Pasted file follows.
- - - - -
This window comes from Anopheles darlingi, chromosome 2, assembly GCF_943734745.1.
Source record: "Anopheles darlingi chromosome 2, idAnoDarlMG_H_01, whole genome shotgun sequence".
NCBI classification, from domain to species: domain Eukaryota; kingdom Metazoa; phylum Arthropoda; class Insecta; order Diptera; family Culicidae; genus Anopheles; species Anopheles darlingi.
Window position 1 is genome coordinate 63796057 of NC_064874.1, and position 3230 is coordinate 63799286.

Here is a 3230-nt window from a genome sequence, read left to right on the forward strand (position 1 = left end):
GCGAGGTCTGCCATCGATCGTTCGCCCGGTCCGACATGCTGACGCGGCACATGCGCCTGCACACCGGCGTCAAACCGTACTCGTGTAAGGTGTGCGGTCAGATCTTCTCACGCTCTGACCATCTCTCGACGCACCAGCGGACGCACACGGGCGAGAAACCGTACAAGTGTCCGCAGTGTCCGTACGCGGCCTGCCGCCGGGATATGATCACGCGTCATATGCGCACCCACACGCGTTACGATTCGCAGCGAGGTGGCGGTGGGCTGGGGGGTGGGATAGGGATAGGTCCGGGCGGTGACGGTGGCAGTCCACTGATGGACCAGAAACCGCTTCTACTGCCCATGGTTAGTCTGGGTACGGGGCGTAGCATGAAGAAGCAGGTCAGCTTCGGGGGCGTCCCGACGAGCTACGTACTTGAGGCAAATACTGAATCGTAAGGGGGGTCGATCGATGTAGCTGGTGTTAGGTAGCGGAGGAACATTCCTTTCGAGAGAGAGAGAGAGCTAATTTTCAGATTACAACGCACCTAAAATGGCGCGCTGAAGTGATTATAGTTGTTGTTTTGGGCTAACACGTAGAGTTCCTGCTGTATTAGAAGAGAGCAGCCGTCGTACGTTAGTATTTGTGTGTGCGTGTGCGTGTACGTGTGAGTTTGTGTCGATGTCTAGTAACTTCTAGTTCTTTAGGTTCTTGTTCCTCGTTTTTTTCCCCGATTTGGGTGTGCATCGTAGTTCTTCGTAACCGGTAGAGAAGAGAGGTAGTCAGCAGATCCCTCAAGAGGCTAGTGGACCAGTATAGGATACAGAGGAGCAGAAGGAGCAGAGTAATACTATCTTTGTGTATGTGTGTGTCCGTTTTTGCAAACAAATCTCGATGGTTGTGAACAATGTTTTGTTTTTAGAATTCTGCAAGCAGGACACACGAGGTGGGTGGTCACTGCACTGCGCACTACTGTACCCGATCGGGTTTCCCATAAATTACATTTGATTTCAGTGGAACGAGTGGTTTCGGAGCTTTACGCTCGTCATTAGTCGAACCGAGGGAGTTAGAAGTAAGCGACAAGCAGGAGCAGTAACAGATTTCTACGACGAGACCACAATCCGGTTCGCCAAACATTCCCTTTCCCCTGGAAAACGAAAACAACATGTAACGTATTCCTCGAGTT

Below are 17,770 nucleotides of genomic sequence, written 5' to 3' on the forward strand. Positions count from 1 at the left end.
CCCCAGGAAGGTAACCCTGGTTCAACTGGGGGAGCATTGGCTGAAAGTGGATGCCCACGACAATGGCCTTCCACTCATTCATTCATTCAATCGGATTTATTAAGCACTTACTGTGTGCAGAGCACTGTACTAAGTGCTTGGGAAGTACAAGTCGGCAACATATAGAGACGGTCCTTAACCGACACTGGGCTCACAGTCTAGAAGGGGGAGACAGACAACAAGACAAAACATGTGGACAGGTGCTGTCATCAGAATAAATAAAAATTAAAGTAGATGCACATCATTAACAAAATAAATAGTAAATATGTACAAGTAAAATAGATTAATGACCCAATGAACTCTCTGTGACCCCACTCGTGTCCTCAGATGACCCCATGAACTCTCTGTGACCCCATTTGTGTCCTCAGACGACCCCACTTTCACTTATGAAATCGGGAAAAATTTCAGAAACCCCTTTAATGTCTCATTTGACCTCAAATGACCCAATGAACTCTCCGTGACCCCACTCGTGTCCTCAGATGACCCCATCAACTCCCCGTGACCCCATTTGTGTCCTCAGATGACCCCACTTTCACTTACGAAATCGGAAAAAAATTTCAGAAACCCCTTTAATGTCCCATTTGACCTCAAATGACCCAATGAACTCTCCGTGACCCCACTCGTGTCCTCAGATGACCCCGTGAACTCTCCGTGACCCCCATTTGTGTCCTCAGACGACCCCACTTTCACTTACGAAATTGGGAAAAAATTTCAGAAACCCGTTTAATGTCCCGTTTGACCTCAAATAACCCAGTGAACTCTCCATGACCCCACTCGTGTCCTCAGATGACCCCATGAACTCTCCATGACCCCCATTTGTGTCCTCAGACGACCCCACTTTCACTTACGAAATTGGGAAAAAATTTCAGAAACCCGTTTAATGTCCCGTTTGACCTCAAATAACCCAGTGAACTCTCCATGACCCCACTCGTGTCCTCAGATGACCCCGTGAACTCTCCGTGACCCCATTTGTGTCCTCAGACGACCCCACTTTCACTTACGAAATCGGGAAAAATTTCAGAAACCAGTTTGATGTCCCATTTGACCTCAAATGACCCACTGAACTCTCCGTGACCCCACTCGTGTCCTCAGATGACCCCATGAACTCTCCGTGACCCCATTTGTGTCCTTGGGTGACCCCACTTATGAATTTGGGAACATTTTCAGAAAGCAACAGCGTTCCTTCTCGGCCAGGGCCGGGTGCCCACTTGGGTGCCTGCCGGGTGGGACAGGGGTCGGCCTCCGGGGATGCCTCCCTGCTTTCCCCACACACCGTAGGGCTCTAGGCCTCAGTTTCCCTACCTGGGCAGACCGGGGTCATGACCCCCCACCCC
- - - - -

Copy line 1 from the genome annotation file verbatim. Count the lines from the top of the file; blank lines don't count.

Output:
This window comes from Anopheles darlingi, chromosome 2, assembly GCF_943734745.1.